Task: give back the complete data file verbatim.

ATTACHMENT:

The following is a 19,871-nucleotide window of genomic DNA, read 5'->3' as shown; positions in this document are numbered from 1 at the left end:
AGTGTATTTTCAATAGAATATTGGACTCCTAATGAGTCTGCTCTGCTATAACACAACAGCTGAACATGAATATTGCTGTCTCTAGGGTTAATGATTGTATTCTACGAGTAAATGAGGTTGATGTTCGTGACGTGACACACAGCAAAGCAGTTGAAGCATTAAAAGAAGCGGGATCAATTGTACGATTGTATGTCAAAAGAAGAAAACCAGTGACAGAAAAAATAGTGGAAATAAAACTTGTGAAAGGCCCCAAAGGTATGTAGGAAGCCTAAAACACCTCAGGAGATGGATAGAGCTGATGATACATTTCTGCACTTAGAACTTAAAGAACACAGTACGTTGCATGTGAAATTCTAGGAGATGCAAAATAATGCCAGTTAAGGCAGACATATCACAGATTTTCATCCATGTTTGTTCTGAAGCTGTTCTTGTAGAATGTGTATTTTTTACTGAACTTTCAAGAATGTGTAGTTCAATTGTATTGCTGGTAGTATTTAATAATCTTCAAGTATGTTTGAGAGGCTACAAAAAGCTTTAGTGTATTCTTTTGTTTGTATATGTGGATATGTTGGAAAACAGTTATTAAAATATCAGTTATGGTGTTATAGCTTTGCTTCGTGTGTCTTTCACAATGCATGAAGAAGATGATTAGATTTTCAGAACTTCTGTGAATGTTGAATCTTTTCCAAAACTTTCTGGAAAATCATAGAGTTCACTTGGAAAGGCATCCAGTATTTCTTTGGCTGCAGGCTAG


The following is a 19,871-nucleotide window of genomic DNA, read 5'->3' as shown; positions in this document are numbered from 1 at the left end:
AGTGTATTTTCAATAGAATATTGGACTCCTAATGAGTCTGCTCTGCTATAACACAACAGCTGAACATGAATATTGCTGTCTCTAGGGTTAATGATTGTATTCTACGAGTAAATGAGGTTGATGTTCGTGACGTGACACACAGCAAAGCAGTTGAAGCATTAAAAGAAGCGGGATCAATTGTACGATTGTATGTCAAAAGAAGAAAACCAGTGACAGAAAAAATAGTGGAAATAAAACTTGTGAAAGGCCCCAAAGGTATGTAGGAAGCCTAAAACACCTCAGGAGATGGATAGAGCTGATGATACATTTCTGCACTTAGAACTTAAAGAACACAGTACGTTGCATGTGAAATTCTAGGAGATGCAAAATAATGCCAGTTAAGGCAGACATATCACAGATTTTCATCCATGTTTGTTCTGAAGCTGTTCTTGTAGAATGTGTATTTTTTACTGAACTTTCAAGAATGTGTAGTTCAATTGTATTGCTGGTAGTATTTAATAATCTTCAAGTATGTTTGAGAGGCTACAAAAAGCTTTAGTGTATTCTTTTGTTTGTATATGTGGATATGTTGGAAAACAGTTATTAAAATATCAGTTATGGTGTTATAGCTTTGCTTCGTGTGTCTTTCACAATGCATGAAGAAGATGATTAGATTTTCAGAACTTCTGTGAATGTTGAATCTTTTCCAAAACTTTCTGGAAAATCATAGAGTTCACTTGGAAAGGCATCCAGTATTTCTTTGGCTGCAGGCTAG